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Several high-profile, suspected government-backed cyber attacks on the US might have caused a bit of a shift in the American combat strategy. After countless warnings and debates, these attacks might have been the last straw in the realization that the next major battle might be a cyber one.

In an unprecedented move, Congress just ordered U.S. Cyber Command to carry out simulated “war games” against, specifically, Russia, along with China, Iran and North Korea. The drills are expected to run uniformed service members, civilians and contractors through the motions of staving off a cyber assault the likes of which each nation state will be equipped for — five to 10 years from now.

For decades in the Nevada desert, the military has run combat rehearsals with kinetic weapons such as jets and tanks, while Cyber Command, since coming to fruition in 2010, has simultaneously engaged in similar practice sessions. But this is the first time Congress has identified which foreign cyber adversaries the Pentagon must consider an imminent threat to the livelihood of U.S. citizens.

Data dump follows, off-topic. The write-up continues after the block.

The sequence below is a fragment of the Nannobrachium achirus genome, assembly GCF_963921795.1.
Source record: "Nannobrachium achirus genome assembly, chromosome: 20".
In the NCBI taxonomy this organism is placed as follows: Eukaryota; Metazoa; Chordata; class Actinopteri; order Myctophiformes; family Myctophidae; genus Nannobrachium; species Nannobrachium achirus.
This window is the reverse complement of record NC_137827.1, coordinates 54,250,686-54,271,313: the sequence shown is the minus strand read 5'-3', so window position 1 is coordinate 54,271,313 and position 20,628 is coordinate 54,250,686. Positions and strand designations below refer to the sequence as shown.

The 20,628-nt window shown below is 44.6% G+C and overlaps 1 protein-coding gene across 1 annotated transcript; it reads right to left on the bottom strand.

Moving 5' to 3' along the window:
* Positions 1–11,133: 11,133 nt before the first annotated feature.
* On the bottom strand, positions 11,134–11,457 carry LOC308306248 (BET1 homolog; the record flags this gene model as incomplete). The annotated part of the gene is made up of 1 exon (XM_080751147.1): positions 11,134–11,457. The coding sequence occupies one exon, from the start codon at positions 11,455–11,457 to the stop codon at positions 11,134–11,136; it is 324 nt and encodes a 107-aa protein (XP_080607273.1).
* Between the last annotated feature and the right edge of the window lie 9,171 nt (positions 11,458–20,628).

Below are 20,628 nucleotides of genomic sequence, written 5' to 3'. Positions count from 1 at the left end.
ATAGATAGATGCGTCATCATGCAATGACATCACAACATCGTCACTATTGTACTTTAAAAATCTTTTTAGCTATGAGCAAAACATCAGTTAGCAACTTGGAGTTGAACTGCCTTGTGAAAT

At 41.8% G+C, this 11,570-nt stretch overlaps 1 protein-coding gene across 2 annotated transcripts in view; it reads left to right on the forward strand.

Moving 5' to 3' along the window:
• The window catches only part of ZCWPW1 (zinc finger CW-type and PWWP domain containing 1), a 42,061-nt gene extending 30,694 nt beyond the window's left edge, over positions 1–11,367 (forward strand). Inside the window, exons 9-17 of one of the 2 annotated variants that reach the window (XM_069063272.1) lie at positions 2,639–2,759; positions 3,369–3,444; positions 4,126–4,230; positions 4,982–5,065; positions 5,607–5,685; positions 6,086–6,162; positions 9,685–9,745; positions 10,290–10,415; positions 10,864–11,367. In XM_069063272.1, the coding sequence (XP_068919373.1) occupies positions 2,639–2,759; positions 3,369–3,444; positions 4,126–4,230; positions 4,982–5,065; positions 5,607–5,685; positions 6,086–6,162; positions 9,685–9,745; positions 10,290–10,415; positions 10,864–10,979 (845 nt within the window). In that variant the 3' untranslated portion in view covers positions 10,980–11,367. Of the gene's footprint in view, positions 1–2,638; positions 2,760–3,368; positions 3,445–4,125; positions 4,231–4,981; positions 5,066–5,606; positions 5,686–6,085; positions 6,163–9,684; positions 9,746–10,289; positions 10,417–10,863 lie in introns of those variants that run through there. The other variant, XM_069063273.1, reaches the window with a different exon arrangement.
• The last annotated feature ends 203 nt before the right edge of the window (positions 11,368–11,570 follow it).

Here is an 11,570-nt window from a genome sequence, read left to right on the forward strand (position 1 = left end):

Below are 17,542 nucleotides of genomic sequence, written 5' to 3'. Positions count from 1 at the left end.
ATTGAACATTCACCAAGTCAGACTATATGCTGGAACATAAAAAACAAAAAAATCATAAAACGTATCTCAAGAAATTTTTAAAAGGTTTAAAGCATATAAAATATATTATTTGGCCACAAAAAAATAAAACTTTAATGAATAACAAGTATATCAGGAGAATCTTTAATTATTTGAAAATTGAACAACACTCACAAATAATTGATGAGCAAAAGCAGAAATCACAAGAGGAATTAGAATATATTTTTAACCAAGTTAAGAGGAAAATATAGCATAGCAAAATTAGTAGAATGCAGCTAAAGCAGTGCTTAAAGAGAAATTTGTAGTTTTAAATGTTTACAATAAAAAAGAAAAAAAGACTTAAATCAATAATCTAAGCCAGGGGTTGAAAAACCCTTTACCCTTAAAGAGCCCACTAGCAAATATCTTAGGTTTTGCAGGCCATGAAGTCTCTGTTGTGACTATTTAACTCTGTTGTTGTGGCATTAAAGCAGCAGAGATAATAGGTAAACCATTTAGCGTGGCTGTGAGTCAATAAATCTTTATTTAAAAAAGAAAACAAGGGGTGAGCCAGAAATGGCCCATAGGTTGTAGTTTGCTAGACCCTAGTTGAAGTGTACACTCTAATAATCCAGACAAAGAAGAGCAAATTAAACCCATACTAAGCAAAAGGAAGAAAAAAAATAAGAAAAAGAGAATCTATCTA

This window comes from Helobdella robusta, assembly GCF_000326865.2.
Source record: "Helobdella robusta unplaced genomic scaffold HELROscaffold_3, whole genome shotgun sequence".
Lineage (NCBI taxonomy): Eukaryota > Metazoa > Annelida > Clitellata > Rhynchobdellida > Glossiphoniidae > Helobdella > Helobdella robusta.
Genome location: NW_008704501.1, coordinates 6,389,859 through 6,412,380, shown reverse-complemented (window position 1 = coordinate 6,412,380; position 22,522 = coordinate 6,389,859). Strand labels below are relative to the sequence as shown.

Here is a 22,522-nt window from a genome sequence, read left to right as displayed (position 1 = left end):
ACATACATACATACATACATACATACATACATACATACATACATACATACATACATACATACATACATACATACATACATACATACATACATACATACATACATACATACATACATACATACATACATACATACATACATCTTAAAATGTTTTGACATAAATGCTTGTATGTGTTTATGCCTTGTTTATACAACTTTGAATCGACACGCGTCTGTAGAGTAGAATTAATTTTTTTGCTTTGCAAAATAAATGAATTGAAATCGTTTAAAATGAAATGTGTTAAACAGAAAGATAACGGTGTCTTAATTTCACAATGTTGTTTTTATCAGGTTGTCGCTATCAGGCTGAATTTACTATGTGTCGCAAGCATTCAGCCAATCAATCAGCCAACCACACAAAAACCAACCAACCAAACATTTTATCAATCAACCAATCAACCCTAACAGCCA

On the heels of recent cyberattacks that allowed hackers to gain unauthorized information from protected companies — including the high-profile breaches of the Office of Personnel Management and Sony Pictures Entertainment — Peter Singer, a strategist and senior fellow at the New America Foundation think tank, said the U.S. ought to be prepared for an online assault capable of crippling entire infrastructures.

“If there was a war with states like a China, Russia, Iran or North Korea, we’d learn ‘cyber war’ is far more than stealing Social Security numbers or email from gossipy Hollywood executives as too often it is used to describe,” he told Nextgov, “but the takedown of the modern military nervous system and Stuxnet-style digital weapons.”